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Former McLaren boss Teddy Mayer dies aged 73

Barely two weeks after Ron Dennis revealed that he is to step down from his role as McLaren team principal after almost three decades at the helm, it has been announced that his predecessor Teddy Mayer has died aged 73.

Mayer was credited with having rescued McLaren in the wake of the death of its founder Bruce McLaren in June, 1970, and went on to lead the team to its maiden title glory with Emerson Fittipaldi in 1974, and then again with James Hunt in 1976.

He was also the man who gave four-time Formula 1 World Champion Alain Prost his break in the top flight in 1980, though he came under considerable fire for having failed to secure Gilles Villeneuve on a long-term contract following the French-Canadian's spectacular debut for McLaren in a third car in the 1977 British Grand Prix, running up in fourth place until a faulty temperature gauge stymied his progress.

With a decline in results, however, as the team failed to maintain pace with its rivals in terms of ground-effect technology, at the turn of the decade chief sponsor Philip Morris replaced Mayer with Dennis, and though the American remained at McLaren for a while, his days there were numbered and he left in 1982.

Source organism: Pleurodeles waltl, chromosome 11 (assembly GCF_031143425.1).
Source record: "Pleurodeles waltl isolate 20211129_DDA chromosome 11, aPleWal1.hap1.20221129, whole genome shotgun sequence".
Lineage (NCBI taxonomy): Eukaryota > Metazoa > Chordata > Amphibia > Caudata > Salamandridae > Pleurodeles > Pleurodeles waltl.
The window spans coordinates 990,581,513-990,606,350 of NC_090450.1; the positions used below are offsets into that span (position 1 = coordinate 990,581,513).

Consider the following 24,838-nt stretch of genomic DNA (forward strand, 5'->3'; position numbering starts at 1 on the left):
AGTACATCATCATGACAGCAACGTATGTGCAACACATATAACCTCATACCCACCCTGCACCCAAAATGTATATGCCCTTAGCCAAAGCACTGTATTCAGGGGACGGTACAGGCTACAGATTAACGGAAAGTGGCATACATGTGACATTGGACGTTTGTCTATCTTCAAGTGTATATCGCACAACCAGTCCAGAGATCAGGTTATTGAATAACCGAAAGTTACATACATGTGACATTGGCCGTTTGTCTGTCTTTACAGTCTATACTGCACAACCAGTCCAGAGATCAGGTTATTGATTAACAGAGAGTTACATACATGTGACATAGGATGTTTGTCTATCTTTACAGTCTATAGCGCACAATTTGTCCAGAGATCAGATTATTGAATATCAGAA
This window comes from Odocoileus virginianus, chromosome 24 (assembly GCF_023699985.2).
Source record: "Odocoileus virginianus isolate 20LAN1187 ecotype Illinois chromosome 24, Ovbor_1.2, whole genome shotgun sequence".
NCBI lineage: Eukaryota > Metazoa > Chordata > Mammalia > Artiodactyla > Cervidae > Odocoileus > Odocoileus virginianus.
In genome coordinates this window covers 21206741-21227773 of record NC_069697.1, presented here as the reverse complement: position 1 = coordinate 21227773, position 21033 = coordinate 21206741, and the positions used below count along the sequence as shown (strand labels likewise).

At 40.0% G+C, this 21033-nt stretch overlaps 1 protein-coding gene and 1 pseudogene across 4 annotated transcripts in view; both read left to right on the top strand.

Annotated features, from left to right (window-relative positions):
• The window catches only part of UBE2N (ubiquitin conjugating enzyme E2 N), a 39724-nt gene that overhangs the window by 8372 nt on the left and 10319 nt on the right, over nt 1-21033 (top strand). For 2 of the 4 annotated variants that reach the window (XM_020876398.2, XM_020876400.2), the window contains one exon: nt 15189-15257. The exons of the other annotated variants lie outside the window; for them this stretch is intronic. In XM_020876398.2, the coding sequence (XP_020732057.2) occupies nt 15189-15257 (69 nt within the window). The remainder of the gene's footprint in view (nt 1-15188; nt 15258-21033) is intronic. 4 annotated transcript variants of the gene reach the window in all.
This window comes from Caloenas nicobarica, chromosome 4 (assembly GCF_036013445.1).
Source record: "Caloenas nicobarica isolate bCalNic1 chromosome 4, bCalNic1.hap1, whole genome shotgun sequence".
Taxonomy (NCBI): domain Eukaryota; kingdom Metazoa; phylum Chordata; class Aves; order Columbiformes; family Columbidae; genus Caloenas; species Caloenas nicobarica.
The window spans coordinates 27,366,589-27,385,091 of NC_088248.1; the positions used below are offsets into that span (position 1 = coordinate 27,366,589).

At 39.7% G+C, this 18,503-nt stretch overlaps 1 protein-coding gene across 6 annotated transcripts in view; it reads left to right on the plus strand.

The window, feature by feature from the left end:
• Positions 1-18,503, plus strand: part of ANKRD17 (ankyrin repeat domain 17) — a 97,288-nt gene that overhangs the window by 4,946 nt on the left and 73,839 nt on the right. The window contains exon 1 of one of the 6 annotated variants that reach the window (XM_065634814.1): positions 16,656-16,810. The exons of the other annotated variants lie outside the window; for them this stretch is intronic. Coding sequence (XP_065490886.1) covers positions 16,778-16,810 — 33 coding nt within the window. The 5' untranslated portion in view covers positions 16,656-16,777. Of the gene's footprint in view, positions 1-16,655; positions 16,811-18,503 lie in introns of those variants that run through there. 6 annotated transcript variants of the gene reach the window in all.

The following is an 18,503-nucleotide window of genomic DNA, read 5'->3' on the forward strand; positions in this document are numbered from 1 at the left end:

An ill-fated return to F1 followed in 1985, running Carl Haas' Beatrice-backed Lola outfit, preceding a stint in charge of Roger Penske's British operation in Poole. He played a major part in the team's great success story in the late 1980s and 1990s, and subsequently took on a consultancy role there, a position he held until 2007.

Though born in Pennsylvania, Mayer lived in England for much of his life – one that was tinged by tragedy after his younger brother Tim, who had been the catalyst for his interest in the sport, was killed in a Tasman race at the Longford road circuit before he was due to make his F1 bow with Cooper in 1964.

Born Edward Everett Mayer, he went on to graduate in law and aside from his impressive achievements in F1 and Champ Cars, he also oversaw McLaren's ultra-successful North American-based Can-Am sportscar campaigns. His father, Edward Mayer Snr, was a World War One flying ace, and his uncle, William W. Scranton, was considered as a Republican candidate for the 1964 presidential nomination.


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